What is a probability distribution (in simple terms) and how does PDRP Plus use probability distributions to express retiree future long-term care costs?
Simply, a probability distribution is a display of the different ranges of outcomes, along with the chance of each outcome occurring. For the simple example of a tossed coin, there are two outcomes, heads and tails. The chance of heads occurring is 50%, and the chance of tails occurring is 50%.
In PDRP Plus, the range of outcomes is based on the year by year long- term care costs of your client. There are literally millions of different possible outcomes, each with their own probability. PDRP Plus, through a rather complicated actuarial process, projects by year long-term care costs (referred to here as streams of costs). These streams of costs are present valued (the streams are discounted with interest to the projection start date) and these present values form the basis of the probability distributions. For example, there may be a 40% chance that there will be no long-term costs, a 50% chance that the present value of costs will be less than $15,000, and so on, up to a 99% chance that the present value of costs will be less than $1,010,000.
PDRP Plus provides streams of costs for both a single life as well as for a couple (a male and a female, or two males or two females). It is important to understand that the streams of costs for a couple are not the same as the sum of the streams of costs for each member of the couple. For example, the 80th percentile of stream of costs for the couple is not equal to the sum of the 80th percentile of the stream of costs for the first member of the couple plus the 80th percentile of the stream of costs for the second member of the couple. It will always be less.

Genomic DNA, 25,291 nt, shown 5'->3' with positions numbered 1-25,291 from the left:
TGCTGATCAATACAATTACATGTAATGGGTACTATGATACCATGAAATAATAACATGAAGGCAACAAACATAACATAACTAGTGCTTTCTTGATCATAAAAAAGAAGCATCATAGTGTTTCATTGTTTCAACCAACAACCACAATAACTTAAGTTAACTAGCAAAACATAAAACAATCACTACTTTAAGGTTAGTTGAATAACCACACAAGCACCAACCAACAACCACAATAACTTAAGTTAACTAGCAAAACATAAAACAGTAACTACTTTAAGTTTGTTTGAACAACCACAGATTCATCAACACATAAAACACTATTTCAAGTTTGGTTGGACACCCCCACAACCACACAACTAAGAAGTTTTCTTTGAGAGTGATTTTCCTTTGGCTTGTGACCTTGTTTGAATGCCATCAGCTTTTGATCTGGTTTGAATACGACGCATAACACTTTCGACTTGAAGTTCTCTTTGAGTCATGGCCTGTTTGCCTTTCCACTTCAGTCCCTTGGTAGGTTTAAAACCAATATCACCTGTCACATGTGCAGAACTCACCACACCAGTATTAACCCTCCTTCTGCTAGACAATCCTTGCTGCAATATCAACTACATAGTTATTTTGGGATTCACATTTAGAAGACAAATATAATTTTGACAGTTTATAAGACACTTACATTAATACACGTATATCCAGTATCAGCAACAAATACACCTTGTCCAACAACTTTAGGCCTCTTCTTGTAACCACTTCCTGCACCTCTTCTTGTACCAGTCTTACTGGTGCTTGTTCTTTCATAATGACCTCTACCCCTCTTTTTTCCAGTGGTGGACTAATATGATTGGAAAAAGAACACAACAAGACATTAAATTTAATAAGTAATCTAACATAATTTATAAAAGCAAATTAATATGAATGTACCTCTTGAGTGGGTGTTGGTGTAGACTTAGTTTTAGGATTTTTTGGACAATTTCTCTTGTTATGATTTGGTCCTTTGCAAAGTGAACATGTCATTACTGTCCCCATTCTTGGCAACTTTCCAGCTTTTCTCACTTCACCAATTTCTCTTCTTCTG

Why are probabilty distributions necessary to properly analyze long-term care costs?
Long-term care costs can range from zero to well over a million dollars over the lifetime of a retiree client. This wide range of possible costs makes the analysis complicated. The only way to properly account for this is to compute the chances of these long-term care costs to be certain levels. So there may be, for a given client, a 45% chance that the client will incur no long term care costs, a 5% chance that the costs will be between $1 and $6,000, and so on, with a small chance that the costs will be between, for example, $1.2 million and $1.3 million. To plan for long-term care costs by assuming a more simplified cost structure (such as always assuming the client will incur a three year nursing home stay at age 85, for example), will lead to wrong conclusions about the chances of not outliving assets and spending strategies. Only PDRP Plus can properly compute long-term care probability distributions customized to client's life expectancy and health!